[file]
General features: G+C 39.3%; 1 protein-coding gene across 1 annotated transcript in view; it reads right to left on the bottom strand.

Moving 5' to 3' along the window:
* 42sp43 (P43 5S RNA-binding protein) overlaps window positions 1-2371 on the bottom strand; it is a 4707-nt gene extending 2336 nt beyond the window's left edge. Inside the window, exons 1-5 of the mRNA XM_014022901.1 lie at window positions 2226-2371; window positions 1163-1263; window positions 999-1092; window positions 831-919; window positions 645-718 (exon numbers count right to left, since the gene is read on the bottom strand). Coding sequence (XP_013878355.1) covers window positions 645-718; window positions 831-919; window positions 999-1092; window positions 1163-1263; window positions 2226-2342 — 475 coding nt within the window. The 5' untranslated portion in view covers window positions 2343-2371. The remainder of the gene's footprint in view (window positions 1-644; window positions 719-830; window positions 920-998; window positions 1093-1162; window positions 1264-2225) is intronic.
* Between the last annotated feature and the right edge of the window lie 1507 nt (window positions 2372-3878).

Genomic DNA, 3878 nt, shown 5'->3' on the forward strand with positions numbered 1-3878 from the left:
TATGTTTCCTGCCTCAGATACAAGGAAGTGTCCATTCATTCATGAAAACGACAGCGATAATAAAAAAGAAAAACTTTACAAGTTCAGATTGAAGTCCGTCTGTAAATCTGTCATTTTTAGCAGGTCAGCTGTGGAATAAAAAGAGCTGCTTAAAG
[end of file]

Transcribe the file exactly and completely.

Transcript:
General features: G+C 39.3%; 1 protein-coding gene across 1 annotated transcript in view; it reads right to left on the bottom strand.

Moving 5' to 3' along the window:
* 42sp43 (P43 5S RNA-binding protein) overlaps window positions 1-2371 on the bottom strand; it is a 4707-nt gene extending 2336 nt beyond the window's left edge. Inside the window, exons 1-5 of the mRNA XM_014022901.1 lie at window positions 2226-2371; window positions 1163-1263; window positions 999-1092; window positions 831-919; window positions 645-718 (exon numbers count right to left, since the gene is read on the bottom strand). Coding sequence (XP_013878355.1) covers window positions 645-718; window positions 831-919; window positions 999-1092; window positions 1163-1263; window positions 2226-2342 — 475 coding nt within the window. The 5' untranslated portion in view covers window positions 2343-2371. The remainder of the gene's footprint in view (window positions 1-644; window positions 719-830; window positions 920-998; window positions 1093-1162; window positions 1264-2225) is intronic.
* Between the last annotated feature and the right edge of the window lie 1507 nt (window positions 2372-3878).

Genomic DNA, 3878 nt, shown 5'->3' on the forward strand with positions numbered 1-3878 from the left:
TATGTTTCCTGCCTCAGATACAAGGAAGTGTCCATTCATTCATGAAAACGACAGCGATAATAAAAAAGAAAAACTTTACAAGTTCAGATTGAAGTCCGTCTGTAAATCTGTCATTTTTAGCAGGTCAGCTGTGGAATAAAAAGAGCTGCTTAAAG